The opinion of the court was delivered by: Samuel Der-yeghiayan, District Judge
This matter is before the court on Petitioner Tony A. Rolfe's (Rolfe) pro se petition for writ of habeas corpus (Petition) brought pursuant to 28 U.S.C. § 2254. For the reasons stated below, the court denies the Petition.
Rolfe was convicted in Illinois state court in a jury trial of first-degree murder and was sentenced to fifty years in prison. The record reflects that the mother of the victim came home to find the victim in a pool of blood with over fifty stab wounds. (Ex. C 2-3). Rolfe appealed the conviction, and on May 5, 2008, the Illinois Appellate Court affirmed the conviction. Rolfe filed a petition for leave to appeal to the Illinois Supreme Court (PLA), which was denied on September 24, 2008.
On January 9, 2008, Rolfe filed a post-conviction petition, and the trial court denied the petition. Rolfe appealed the denial, and on August 23, 2010, the Illinois Appellate Court affirmed the denial. Rolfe then filed a PLA on his post-conviction appeal, which was denied on January 26, 2011. On May 25, 2011, Rolfe filed the Petition in this action.
An individual in custody pursuant to state court judgment may seek a writ of habeas corpus pursuant to 28 U.S.C. § 2254, which provides the following:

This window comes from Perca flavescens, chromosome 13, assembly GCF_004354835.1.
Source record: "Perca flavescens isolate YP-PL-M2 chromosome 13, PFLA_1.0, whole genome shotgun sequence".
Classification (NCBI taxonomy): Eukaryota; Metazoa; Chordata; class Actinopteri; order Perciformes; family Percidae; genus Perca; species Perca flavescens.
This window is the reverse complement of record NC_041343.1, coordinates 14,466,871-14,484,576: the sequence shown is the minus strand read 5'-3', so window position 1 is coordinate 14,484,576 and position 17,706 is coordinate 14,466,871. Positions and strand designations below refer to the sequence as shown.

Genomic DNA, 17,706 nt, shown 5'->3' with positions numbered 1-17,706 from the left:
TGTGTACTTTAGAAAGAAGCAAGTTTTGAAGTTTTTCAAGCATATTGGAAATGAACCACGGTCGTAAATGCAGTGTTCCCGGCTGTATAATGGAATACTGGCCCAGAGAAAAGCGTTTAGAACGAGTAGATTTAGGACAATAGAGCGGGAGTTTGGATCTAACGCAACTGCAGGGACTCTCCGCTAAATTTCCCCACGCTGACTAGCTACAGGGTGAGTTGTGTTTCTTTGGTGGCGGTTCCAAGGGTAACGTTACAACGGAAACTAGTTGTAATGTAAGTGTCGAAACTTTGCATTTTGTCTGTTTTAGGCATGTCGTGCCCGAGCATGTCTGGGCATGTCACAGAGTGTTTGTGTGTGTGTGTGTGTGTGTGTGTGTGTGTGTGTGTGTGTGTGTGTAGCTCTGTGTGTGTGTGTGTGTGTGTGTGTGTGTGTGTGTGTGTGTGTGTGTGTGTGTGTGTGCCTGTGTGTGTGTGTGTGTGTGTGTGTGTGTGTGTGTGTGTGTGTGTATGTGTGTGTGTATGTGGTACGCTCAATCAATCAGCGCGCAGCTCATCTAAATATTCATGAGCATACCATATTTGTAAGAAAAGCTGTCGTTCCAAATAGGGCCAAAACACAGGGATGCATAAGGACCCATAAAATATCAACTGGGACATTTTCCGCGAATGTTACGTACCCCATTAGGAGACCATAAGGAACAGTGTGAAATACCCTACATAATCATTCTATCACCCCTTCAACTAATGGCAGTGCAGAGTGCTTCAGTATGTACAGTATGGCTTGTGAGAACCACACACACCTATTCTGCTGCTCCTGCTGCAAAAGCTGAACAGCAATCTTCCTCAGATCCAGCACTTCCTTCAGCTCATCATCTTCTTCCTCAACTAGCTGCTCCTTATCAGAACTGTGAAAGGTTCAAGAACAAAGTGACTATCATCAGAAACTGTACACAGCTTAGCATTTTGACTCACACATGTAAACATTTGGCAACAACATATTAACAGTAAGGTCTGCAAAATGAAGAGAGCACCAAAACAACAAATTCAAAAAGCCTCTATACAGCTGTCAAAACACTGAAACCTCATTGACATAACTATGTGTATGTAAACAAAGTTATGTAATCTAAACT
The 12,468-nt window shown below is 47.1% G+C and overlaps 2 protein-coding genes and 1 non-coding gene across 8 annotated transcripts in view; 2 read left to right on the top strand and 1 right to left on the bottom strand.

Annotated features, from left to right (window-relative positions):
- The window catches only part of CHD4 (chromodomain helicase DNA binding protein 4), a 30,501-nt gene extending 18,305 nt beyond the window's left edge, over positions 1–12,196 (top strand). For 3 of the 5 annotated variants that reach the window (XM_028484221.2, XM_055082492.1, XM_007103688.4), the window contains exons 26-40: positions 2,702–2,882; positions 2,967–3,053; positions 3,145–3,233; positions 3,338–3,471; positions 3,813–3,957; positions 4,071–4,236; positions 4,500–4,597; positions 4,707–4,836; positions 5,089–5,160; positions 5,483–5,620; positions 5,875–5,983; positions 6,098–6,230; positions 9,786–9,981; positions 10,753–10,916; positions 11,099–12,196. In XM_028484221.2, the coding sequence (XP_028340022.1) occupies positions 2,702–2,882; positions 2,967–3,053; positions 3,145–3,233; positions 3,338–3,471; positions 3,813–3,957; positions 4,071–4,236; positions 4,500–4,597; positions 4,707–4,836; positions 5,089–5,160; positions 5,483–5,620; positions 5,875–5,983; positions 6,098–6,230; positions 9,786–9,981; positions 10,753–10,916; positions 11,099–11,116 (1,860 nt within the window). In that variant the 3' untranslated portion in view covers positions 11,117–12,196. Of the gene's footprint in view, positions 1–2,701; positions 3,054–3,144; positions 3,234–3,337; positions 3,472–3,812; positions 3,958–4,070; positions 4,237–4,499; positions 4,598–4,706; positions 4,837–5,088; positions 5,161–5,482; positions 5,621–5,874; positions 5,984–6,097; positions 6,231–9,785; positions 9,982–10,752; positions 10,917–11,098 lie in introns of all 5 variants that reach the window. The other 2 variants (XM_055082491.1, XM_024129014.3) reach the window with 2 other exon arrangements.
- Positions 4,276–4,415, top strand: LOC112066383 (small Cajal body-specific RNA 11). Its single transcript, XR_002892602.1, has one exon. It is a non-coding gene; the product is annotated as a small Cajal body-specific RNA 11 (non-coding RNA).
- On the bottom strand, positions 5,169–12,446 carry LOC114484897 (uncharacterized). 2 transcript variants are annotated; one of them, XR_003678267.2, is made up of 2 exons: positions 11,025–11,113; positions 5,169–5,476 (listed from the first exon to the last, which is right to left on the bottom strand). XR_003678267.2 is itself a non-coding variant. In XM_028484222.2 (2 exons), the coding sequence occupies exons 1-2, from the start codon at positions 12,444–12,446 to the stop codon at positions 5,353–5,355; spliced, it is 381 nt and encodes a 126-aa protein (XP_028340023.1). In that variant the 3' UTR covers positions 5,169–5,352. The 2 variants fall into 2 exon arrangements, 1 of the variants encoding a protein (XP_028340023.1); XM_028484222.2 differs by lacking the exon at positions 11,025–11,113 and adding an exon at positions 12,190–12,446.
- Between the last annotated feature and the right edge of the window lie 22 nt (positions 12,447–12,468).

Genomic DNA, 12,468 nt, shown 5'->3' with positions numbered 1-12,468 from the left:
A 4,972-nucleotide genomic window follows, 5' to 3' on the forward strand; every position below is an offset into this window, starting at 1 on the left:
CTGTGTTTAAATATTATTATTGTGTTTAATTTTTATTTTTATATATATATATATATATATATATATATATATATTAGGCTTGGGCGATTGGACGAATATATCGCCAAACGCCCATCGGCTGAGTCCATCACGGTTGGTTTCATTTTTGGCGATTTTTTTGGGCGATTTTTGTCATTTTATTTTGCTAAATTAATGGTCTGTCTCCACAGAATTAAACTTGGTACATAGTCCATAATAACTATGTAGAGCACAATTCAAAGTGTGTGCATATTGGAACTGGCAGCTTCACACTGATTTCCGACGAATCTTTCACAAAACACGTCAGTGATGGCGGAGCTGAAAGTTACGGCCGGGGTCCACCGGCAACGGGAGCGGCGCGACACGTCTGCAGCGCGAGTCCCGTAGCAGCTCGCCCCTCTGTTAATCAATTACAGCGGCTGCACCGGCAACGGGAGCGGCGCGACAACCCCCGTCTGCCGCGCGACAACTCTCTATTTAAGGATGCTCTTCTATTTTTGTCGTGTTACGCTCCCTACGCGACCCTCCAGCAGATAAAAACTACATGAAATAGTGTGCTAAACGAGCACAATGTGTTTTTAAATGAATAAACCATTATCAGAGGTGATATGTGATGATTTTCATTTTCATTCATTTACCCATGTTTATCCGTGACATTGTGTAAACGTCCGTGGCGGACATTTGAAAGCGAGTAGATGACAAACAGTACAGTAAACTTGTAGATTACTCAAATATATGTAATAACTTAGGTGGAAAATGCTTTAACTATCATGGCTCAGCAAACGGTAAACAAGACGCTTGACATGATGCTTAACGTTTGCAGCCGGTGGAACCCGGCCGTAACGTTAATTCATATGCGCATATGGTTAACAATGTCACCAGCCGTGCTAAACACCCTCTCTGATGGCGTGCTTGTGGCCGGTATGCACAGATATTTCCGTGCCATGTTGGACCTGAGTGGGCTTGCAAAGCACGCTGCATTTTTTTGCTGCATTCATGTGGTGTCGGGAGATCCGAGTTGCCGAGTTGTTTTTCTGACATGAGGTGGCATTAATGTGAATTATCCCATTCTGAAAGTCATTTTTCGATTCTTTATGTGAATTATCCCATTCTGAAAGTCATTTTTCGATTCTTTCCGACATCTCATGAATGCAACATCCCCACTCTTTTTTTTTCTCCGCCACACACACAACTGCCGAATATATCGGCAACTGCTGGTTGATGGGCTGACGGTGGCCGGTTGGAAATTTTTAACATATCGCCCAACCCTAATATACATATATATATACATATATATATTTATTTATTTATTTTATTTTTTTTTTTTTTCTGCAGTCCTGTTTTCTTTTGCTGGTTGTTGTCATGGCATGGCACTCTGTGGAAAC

An application for a writ of habeas corpus on behalf of a person in custody pursuant to the judgment of a State court shall not be granted with respect to any claim that was adjudicated on the merits in State court proceedings unless the adjudication of the claim--(1) resulted in a decision that was contrary to, or involved an unreasonable application of, clearly established Federal law, as determined by the Supreme Court of the United States; or (2) resulted in a decision that was based on an unreasonable determination of the facts in light of the evidence presented in the State court proceeding.
28 U.S.C. § 2254(d). The decision made by a state court is deemed to be contrary to clearly established federal law "'if the state court applies a rule different from the governing law set forth in [Supreme Court] cases, or if it decides a case differently than [the Supreme Court has] done on a set of materially indistinguishable facts.'" Emerson v. Shaw, 575 F.3d 680, 684 (7th Cir. 2009)(quoting Bell v. Cone, 535 U.S. 685, 694 (2002)). The decision by a state court is deemed to involve an unreasonable application of clearly established federal law "'if the state court correctly identifies the governing legal principle from [Supreme Court] decisions but unreasonably applies it to the facts of the particular case.'" Emerson, 575 F.3d at 684 (quoting Bell, 535 U.S. at 694).